Before taking out private student loans, you should explore and compare all financial aid alternatives, including grants, scholarships, and federal student loans and consider your future monthly payments and income. Applying with a cosigner may improve your chance of getting approved and could help you qualify for a lower interest rate. Ascent Student Loans may be funded by Richland State Bank (RSB) or Turnstile Capital Management, LLC (TCM), which are not affiliated entities. Certain restrictions and limitations may apply. Ascent Student Loan products are subject to credit qualification, completion of a loan application, verification of application information and certification of loan amount by a participating school. All loan products may not be available in certain jurisdictions. Other terms and conditions apply. Ascent is a federally registered trademark of TCM and may be used by RSB under limited license. Richland State Bank is a federally registered service mark of Richland State Bank.
* Application times vary depending on the applicants ability to supply the necessary information for submission.
* The Sallie Mae partner referenced is not the creditor for these loans and is compensated by Sallie Mae for the referral of Smart Option Student Loan customers.
4 = Sallie Mae Disclaimer: Click here for important information. Terms, conditions and limitations apply.
5 Important Disclosures for PNC.
PNC Bank is one of the nation’s largest education loan providers. For over 40 years, PNC has been committed to helping students and their families make possible the adventure of college.
6 Important Disclosures for SunTrust.
Before applying for a private student loan, SunTrust recommends comparing all financial aid alternatives including grants, scholarships, and both federal and private student loans. To view and compare the available features of SunTrust private student loans, visit https://www.suntrust.com/loans/student-loans/private.
Certain restrictions and limitations may apply. SunTrust Bank reserves the right to change or discontinue this loan program without notice. Availability of all loan programs is subject to approval under the SunTrust credit policy and other criteria and may not be available in certain jurisdictions.
SunTrust Bank, Member FDIC. ©2018 SunTrust Banks, Inc. SUNTRUST, the SunTrust logo and Custom Choice Loan are trademarks of SunTrust Banks, Inc. All rights reserved.
7 Important Disclosures for LendKey.
Additional terms and conditions apply. For more details see LendKey
8 Important Disclosures for CommonBond.
A government loan is made according to rules set by the U.S. Department of Education. Government loans have fixed interest rates, meaning that the interest rate on a government loan will never go up or down.
Government loans also permit borrowers in financial trouble to use certain options, such as income-based repayment, which may help some borrowers. Depending on the type of loan that you have, the government may discharge your loan if you die or become permanently disabled.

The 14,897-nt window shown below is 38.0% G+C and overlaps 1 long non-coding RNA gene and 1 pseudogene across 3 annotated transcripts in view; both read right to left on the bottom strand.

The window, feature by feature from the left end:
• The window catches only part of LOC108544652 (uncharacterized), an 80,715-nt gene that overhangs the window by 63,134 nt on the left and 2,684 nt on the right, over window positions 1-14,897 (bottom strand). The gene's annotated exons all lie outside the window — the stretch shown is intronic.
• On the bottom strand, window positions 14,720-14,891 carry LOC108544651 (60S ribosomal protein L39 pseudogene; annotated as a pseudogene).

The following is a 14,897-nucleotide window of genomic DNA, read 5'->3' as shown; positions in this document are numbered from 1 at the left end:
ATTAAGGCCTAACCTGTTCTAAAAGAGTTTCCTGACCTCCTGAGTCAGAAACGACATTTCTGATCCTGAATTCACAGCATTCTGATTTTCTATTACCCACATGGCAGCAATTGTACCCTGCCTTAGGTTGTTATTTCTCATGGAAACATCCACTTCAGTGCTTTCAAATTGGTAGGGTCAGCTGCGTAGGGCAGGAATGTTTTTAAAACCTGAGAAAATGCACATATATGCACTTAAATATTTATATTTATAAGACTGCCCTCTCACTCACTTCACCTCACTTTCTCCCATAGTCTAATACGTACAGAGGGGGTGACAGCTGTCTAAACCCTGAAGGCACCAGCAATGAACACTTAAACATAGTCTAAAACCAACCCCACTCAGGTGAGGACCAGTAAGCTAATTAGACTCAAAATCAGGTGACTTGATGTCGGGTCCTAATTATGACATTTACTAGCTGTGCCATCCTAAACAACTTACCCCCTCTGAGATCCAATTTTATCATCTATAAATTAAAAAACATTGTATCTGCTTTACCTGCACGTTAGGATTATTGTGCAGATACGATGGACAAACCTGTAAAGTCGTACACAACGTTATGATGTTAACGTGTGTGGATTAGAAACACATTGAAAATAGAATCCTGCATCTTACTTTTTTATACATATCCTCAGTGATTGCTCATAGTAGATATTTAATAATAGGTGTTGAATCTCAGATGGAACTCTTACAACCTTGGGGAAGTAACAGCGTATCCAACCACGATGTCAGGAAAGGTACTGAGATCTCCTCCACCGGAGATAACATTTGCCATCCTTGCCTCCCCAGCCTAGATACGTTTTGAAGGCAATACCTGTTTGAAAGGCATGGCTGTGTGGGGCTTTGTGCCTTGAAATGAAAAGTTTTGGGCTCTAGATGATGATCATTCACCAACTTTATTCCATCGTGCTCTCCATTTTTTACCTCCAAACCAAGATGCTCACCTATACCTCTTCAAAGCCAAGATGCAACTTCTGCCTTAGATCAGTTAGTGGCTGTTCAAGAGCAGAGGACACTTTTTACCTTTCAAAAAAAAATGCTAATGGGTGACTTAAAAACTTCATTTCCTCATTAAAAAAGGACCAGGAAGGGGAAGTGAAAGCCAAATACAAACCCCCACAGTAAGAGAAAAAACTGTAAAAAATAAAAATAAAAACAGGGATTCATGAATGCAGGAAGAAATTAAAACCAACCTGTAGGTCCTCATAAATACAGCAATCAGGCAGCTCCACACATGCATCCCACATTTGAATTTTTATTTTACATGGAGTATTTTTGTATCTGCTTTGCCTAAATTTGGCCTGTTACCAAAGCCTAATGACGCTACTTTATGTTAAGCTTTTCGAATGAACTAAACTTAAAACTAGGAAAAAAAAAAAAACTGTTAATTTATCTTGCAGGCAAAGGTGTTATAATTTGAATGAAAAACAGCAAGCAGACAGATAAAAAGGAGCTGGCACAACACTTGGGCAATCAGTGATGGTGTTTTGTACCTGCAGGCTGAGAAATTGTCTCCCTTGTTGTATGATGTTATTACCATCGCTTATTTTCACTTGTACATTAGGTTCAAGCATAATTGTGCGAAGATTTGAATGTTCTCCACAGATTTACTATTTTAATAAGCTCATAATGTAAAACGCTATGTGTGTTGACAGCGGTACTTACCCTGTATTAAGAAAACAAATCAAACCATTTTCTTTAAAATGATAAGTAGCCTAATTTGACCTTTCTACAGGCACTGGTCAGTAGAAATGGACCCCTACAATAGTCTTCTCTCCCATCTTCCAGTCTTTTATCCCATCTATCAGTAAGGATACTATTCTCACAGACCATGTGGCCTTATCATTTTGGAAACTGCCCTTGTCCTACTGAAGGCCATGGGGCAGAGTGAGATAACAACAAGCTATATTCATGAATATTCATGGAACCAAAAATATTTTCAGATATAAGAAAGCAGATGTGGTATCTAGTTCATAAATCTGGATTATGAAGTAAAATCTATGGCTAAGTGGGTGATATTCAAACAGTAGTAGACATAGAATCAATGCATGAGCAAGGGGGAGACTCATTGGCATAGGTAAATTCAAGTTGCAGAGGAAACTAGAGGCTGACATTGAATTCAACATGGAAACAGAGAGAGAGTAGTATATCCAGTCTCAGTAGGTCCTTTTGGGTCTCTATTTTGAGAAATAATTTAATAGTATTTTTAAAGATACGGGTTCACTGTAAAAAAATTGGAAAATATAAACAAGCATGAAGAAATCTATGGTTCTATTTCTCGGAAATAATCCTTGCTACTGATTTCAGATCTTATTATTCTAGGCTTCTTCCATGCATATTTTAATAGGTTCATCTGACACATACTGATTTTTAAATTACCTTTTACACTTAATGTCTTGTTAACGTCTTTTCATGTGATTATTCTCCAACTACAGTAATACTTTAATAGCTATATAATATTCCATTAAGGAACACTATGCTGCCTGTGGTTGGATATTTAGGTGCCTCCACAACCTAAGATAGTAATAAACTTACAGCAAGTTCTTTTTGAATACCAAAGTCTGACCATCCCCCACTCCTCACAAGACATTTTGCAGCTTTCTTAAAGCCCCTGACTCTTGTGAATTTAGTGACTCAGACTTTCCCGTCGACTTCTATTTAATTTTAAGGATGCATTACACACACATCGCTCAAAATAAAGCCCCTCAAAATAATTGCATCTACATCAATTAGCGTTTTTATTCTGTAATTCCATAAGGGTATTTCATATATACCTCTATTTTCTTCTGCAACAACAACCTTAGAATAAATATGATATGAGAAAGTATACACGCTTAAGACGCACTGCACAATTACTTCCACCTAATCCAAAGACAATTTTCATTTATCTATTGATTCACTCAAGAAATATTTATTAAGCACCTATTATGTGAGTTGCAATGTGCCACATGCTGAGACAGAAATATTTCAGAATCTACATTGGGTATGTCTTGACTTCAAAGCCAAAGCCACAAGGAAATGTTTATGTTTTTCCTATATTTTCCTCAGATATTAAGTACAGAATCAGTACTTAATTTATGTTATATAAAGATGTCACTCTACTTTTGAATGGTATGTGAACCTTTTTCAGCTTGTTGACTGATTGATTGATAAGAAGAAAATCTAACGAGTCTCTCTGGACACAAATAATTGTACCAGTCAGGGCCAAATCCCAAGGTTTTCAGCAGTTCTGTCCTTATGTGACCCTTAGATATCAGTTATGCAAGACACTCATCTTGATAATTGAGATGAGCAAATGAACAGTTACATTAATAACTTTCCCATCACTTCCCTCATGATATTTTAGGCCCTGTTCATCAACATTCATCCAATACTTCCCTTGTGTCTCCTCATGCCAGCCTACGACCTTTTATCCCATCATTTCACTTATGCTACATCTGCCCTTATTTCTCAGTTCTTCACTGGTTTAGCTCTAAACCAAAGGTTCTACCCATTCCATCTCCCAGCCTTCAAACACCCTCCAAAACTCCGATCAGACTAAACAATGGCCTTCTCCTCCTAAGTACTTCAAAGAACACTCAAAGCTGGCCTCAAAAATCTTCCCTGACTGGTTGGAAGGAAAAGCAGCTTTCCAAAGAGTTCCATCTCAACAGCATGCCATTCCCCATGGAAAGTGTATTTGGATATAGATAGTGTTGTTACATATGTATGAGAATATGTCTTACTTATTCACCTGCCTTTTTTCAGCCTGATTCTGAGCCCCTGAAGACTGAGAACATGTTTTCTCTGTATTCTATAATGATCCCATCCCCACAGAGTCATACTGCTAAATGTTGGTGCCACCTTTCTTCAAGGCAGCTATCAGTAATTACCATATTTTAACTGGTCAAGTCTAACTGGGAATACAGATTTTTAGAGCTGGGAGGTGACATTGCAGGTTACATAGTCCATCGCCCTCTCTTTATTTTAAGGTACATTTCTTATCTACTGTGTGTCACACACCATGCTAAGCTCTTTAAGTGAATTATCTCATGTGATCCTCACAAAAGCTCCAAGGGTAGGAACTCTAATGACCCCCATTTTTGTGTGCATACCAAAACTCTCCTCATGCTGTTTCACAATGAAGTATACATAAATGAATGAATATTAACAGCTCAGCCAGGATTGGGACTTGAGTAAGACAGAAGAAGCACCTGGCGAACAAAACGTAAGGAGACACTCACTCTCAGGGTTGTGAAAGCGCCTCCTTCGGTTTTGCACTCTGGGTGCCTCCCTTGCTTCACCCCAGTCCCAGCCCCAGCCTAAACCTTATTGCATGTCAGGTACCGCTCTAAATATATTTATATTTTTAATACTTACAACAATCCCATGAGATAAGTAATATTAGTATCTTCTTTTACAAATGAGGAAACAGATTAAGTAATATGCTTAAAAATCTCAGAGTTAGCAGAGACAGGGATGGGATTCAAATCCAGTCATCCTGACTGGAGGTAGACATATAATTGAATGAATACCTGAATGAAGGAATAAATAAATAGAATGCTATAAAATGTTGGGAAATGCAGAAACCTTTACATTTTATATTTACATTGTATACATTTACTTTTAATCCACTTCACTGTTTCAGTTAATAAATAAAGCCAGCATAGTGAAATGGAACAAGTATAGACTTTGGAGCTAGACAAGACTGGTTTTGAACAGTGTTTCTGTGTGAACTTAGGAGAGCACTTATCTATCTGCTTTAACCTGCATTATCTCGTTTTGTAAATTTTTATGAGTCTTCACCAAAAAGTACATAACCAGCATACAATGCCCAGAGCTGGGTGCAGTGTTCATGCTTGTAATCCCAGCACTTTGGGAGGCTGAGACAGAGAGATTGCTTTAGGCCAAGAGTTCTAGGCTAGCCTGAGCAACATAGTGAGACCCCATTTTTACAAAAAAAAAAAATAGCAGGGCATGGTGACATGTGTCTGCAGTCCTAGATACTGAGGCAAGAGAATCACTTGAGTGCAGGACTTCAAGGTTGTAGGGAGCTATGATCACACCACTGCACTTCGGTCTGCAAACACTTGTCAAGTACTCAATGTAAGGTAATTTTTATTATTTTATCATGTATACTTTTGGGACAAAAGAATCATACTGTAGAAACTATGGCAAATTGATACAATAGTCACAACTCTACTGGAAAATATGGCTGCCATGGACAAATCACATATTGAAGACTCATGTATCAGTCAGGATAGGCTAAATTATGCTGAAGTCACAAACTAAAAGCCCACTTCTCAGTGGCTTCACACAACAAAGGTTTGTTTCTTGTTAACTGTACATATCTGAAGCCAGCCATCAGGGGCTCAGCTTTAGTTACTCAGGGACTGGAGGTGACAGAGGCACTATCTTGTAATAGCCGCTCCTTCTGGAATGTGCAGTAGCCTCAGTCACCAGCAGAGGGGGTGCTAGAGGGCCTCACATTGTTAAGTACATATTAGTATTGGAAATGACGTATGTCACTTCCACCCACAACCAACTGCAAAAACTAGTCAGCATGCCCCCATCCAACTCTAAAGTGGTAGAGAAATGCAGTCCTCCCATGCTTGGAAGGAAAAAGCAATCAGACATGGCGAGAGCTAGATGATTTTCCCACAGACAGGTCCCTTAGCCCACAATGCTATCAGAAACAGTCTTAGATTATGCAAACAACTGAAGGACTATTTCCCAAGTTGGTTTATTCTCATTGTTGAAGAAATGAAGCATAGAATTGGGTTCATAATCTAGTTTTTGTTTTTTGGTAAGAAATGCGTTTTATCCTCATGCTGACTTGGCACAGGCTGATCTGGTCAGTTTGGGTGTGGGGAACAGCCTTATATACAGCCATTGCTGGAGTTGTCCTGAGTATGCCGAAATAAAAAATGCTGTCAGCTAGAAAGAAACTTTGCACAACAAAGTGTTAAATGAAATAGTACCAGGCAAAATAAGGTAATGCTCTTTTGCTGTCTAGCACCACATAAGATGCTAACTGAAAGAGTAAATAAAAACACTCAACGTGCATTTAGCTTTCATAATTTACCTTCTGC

Depending on what type of government loan that you have, you may be eligible for loan forgiveness in exchange for performing certain types of public service. If you are an active-duty service member and you obtained your government loan before you were called to active duty, you are entitled to interest rate and repayment benefits for your loan.
A private student loan is not a government loan and is not regulated by the Department of Education. A private student loan is instead regulated like other consumer loans under both state and federal law and by the terms of the promissory note with your lender.
If your private student loan has a fixed interest rate, then that rate will never go up or down. If your private student loan has a variable interest rate, then that rate will vary depending on an index rate disclosed in your application. If the interest rate on the new private student loan is less than the interest rate on your government loans, your payments will be less if you refinance.
If you don’t pay a private student loan as agreed, the lender can refer your loan to a collection agency or sue you for the unpaid amount.
Remember also that like government loans, most private loans cannot be discharged if you file bankruptcy unless you can demonstrate that repayment of the loan would cause you an undue hardship. In most bankruptcy courts, proving undue hardship is very difficult for most borrowers.
9 Important Disclosures for Citizens Bank.
Citizens Bank Disclosures
|3.69% – 10.94%1||Undergraduate, Graduate, and Parents||Visit CollegeAve|
|3.82% – 12.82%3||Undergraduate and Graduate||Visit Ascent|
|4.34% – 12.99%2||Undergraduate and Graduate||Visit Discover|
|4.12% – 10.98%*,4||Undergraduate and Graduate||Visit SallieMae|
|5.03% – 11.23%5||Undergraduate and Graduate||Visit PNC|
|3.88% – 12.88%6||Undergraduate and Graduate||Visit SunTrust|
|4.72% – 9.81%7||Undergraduate and Graduate||Visit LendKey|
|3.72% – 9.68%8||Undergraduate, Graduate, and Parents||Visit CommonBond|
|4.04% – 12.01%9||Undergraduate, Graduate, and Parents||Visit Citizens|